Reaching Remission: Manage a Flare-Up of Symptoms with a Smartphone Health App
Do You Have Ulcerative Colitis? Despite Your Symptoms, You Can Still Live a Healthy, Active Life by Taking Medication Regularly and Monitoring Your Health Carefully
Ulcerative colitis is a chronic medical condition that causes inflammation and ulceration of the inner lining of the colon and the rectum. It is one of the two main forms of inflammatory bowel disease (the other is Crohn’s disease) and leads to ulcers and bleeding. While there is currently no cure for the condition, it is possible to manage the symptoms effectively and maintain periods of remission with medication. Although taking medication may sound like a simple task, adherence in today’s busy, fast-paced world can be challenging. Medication reminder apps can therefore offer invaluable support in this area.
The medication reminder and health tracker app MyTherapy is tailored to the needs of patients with chronic illnesses like ulcerative colitis. The app generates medication reminders via an alarm and pop-up notifications, reminding you, the patient, when and what dosages to take. All you have to do is scan the barcode of the medication package or use the app’s built-in medication database and then choose the time when the medication must be taken as per prescribed instructions from a healthcare professional. Times can easily be adjusted and changed for weekends, meaning that the app is designed to fit your lifestyle. These reminders turn the everyday challenge of adhering to medication into a simple to-do list.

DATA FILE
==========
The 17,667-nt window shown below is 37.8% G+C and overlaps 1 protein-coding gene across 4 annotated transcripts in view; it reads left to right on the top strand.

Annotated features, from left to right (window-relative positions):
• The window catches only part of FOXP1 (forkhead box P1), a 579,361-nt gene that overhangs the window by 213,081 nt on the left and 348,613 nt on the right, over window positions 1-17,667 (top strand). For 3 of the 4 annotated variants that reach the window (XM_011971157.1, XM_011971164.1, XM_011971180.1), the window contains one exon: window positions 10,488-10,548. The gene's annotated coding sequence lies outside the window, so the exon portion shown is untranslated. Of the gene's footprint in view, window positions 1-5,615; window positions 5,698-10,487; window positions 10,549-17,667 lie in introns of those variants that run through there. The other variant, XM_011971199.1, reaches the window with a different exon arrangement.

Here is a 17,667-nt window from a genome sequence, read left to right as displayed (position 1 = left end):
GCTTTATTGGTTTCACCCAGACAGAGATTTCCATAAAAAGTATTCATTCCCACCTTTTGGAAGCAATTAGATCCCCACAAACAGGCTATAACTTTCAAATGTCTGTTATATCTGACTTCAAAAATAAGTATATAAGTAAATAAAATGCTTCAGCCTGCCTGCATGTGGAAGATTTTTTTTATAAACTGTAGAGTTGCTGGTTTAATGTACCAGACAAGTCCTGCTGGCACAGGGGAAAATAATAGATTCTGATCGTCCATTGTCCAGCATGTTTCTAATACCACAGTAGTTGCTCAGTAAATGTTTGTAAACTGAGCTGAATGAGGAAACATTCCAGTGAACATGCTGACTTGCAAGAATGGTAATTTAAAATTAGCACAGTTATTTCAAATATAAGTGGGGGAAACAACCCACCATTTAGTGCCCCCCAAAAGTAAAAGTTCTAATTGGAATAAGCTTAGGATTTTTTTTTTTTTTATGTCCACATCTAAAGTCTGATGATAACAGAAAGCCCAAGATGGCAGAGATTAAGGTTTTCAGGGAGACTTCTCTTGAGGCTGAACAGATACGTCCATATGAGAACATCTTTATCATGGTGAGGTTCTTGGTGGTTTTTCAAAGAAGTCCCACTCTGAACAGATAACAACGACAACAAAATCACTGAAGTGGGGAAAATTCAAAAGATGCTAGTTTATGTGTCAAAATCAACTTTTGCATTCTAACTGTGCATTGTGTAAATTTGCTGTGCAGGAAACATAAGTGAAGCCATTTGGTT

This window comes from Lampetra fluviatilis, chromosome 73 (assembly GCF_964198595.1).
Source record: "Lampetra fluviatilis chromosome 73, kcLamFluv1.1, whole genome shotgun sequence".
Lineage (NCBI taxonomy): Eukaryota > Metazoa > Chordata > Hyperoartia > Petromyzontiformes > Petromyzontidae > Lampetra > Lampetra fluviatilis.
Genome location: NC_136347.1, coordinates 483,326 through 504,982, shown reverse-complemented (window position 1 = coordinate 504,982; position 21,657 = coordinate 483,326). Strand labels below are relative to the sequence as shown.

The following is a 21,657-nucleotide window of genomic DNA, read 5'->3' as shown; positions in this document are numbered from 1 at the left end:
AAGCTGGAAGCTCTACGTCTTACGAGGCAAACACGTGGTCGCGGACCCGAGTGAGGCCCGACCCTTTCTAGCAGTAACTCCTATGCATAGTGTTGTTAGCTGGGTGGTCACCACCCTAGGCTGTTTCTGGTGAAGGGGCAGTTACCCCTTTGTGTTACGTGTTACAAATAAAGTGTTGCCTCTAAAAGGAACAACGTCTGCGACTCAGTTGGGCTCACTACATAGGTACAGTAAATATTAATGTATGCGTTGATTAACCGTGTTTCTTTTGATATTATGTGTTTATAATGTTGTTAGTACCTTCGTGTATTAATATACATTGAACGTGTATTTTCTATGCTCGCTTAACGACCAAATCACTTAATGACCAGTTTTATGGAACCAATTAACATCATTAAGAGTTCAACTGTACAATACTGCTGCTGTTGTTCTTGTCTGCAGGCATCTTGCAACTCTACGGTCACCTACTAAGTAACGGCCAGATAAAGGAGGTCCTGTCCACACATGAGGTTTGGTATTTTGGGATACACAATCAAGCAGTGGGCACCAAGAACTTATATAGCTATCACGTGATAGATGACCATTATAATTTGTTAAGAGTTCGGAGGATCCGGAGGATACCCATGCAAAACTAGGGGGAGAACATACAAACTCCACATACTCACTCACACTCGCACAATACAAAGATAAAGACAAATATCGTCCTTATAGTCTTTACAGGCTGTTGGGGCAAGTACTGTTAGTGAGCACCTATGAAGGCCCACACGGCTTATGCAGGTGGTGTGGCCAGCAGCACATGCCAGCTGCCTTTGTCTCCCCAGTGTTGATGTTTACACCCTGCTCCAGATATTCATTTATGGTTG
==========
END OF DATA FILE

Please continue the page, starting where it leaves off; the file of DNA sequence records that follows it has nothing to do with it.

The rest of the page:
In addition to these reminders, MyTherapy also comes with a built-in health diary. With this you can easily track your symptoms and health measurements such as weight, diet, and bowel movements. The health diary, which can be shared with your doctor, gives you a reliable overview of how you are doing and progressing with treatment. This can help you and your doctor identify when and how flare-ups occur and can be used to adjust your treatment plan to reduce symptoms as much as possible.
MyTherapy is constantly being developed via user-feedback, meaning that the app consistently remains easy-to-understand and simple-to-use. Any person of any age with ulcerative colitis can therefore use the app. With its user-friendly layout, reliable reminder function, the health diary, and various additional features, MyTherapy can be a valuable companion to anyone living with ulcerative colitis. Have peace of mind about your health and use MyTherapy to simplify the everyday task of taking medication and tracking your health.
Ulcerative Colitis: The Ins and Outs